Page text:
The good thing is that as soon as I realized I didn't enjoy the job, I changed my major and pursued a different career. This disappointed many people including my adviser and the head of the lab I was working in. They probably saw me as a slacker and thought me worthless. The typical reaction people have is "Why can't you apply yourself better?" But the truth was it just didn't fit me. It was best for everyone that I move on to what I did like to do rather than force myself to be what other people thought I should be.

If you can try to actually do the job or get a job around the people who do what you want to do. You will get a great deal of insight into what will be required of you if you decide that career is right for you and you will learn whether you like it or not before having to spend years getting a degree or the required training. It will also get you connected to potential employers or people who could get you strong recommendations. It also can act as experience that is relevant to your future job.

This is the difficult part of finding happiness and joy in your job. All too often we listen too closely to others and do what they want us to do rather than pursue a career that is fulfilling for us. We have to live our life, not other people. But when deciding on the course of our lives, it is more important to respect our wants and desires than those of the people around us. We have to live with our choices. And when we find a career we love, we will serve others with more energy, doing a better job and spreading more happiness to others in the process.

Once you determine what things YOU find enjoyable and have found one or more career paths that require efforts you will enjoy, find out who hires for those careers. What do the job postings employers put up say? Do they require a degree? Certifications? Experience? Training?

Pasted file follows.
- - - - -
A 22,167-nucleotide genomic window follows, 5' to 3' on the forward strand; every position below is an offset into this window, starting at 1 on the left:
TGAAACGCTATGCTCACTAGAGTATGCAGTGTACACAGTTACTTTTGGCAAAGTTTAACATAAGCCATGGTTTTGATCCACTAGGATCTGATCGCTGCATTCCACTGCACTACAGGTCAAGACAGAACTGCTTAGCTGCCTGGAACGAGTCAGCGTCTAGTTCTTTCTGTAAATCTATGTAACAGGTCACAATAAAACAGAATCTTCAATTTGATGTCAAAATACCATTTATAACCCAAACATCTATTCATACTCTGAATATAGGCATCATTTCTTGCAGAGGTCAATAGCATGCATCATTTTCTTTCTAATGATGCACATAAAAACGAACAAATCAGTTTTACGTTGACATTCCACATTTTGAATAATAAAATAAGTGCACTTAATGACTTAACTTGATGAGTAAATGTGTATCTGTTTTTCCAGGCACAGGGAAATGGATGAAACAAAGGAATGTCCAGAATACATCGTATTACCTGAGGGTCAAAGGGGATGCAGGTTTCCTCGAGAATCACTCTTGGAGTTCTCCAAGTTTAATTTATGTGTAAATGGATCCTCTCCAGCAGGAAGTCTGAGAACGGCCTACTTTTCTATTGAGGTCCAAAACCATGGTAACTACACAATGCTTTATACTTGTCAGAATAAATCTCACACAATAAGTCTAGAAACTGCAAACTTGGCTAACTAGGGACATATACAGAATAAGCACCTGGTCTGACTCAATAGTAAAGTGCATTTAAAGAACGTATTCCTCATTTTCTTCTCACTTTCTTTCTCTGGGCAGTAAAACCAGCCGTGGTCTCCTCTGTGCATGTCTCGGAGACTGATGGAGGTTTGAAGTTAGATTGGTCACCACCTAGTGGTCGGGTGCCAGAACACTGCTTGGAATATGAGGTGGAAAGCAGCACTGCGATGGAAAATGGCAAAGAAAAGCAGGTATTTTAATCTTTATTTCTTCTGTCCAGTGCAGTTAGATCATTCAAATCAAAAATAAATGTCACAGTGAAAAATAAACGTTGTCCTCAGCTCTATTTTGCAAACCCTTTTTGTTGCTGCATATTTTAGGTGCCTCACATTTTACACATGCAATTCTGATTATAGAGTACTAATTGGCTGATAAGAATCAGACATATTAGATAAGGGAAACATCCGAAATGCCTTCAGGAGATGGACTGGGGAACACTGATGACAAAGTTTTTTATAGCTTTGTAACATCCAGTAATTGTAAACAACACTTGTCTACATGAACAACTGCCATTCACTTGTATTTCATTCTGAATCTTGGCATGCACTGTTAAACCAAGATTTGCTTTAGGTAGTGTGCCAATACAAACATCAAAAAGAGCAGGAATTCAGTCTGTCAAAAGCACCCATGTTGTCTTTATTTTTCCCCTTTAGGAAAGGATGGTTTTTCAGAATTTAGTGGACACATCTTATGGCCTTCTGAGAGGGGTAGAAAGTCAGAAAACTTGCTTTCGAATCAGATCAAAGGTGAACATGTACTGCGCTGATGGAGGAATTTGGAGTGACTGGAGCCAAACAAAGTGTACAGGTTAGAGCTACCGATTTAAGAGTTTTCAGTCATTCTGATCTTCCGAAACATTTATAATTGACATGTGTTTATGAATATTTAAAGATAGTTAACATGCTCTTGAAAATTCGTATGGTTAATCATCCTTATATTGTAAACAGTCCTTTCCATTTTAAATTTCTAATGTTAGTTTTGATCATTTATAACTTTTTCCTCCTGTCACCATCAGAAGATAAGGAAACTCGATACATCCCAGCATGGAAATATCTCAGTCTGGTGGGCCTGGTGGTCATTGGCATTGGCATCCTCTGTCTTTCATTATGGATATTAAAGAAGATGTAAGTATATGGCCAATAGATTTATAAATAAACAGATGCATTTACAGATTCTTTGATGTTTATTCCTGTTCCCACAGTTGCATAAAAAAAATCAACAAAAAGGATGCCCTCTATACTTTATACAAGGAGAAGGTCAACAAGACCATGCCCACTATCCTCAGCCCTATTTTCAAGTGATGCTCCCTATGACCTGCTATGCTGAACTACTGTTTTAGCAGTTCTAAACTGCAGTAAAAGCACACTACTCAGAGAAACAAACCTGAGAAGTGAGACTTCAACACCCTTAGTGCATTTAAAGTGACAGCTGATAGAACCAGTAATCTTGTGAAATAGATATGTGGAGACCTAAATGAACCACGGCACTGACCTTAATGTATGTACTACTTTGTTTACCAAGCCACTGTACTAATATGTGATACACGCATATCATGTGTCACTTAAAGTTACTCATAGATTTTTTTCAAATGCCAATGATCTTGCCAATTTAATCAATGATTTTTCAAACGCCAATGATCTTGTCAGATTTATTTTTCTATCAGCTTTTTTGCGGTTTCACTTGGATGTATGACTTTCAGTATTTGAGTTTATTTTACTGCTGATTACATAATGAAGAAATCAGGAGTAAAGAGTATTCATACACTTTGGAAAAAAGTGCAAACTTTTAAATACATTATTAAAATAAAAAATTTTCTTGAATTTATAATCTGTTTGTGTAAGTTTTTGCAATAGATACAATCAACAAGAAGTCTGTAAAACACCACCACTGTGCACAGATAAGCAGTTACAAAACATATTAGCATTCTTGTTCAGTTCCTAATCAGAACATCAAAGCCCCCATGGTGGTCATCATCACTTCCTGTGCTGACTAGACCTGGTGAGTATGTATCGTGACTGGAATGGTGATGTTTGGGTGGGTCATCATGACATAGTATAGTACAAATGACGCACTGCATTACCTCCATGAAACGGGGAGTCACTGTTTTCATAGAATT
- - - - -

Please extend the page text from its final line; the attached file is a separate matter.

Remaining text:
Take this list of what employers want to see in their job applicants and start doing what it takes to become qualified. Remember, as you exert the efforts required to land that job, you are doing these things so you can do what you love. You are seeking out the fun in life to create a career of play and not work. Thinking this way makes the effort you exert to get that fun job enjoyable as well and it is so much easier.

As you seek out your education and training, also look for opportunities to work as closely as possible with people who are doing what you want to do. I have found that an hour of experience is worth more than 10 hours of education. The education is important and in many high end occupations a prerequisite to the job. But you learn so much more by doing than by studying.

Also, get as much practice as you can. It has been well researched and is widely believed that to be considered an expert in your field that, no matter how talented you are, you need about 10,000 hours of practice. This translates to 40 hours a week, 50 weeks a year for 5 years. Your practice includes your study, research and actual work experience. I would also go as far as to say it depends on how hard you expend effort toward your goal and how focused you are when you are doing it. If you are intent on the task, it may actually take a little less than 10,000 hours and if you lack focus it could easily take much more.

Employers benefit most from employees who love what they do. When you love it, you expend more effort and are more focused. Loving your job is a benefit to everyone. And your co-workers will be much easier to be with if you are having fun.

Of course, no job is completely void of some work. Life in general isn't all play either. But you can maximize the fun and minimize the work. Optimally I would say if you only have 1 hour of actual work every day you are doing great. And if you are enjoying everything else, the work won't really be all that bad - heck at least it is over with pretty quickly so you can go back to playing!

Having fun in your career means you will be happier, healthier and more productive. It translates to greater success and more job security. It means a happier family life as you take the joy and not the frustration home at the end of the day. It reduces stress and can help to prolong life.

So have fun and don't work, GO PLAY!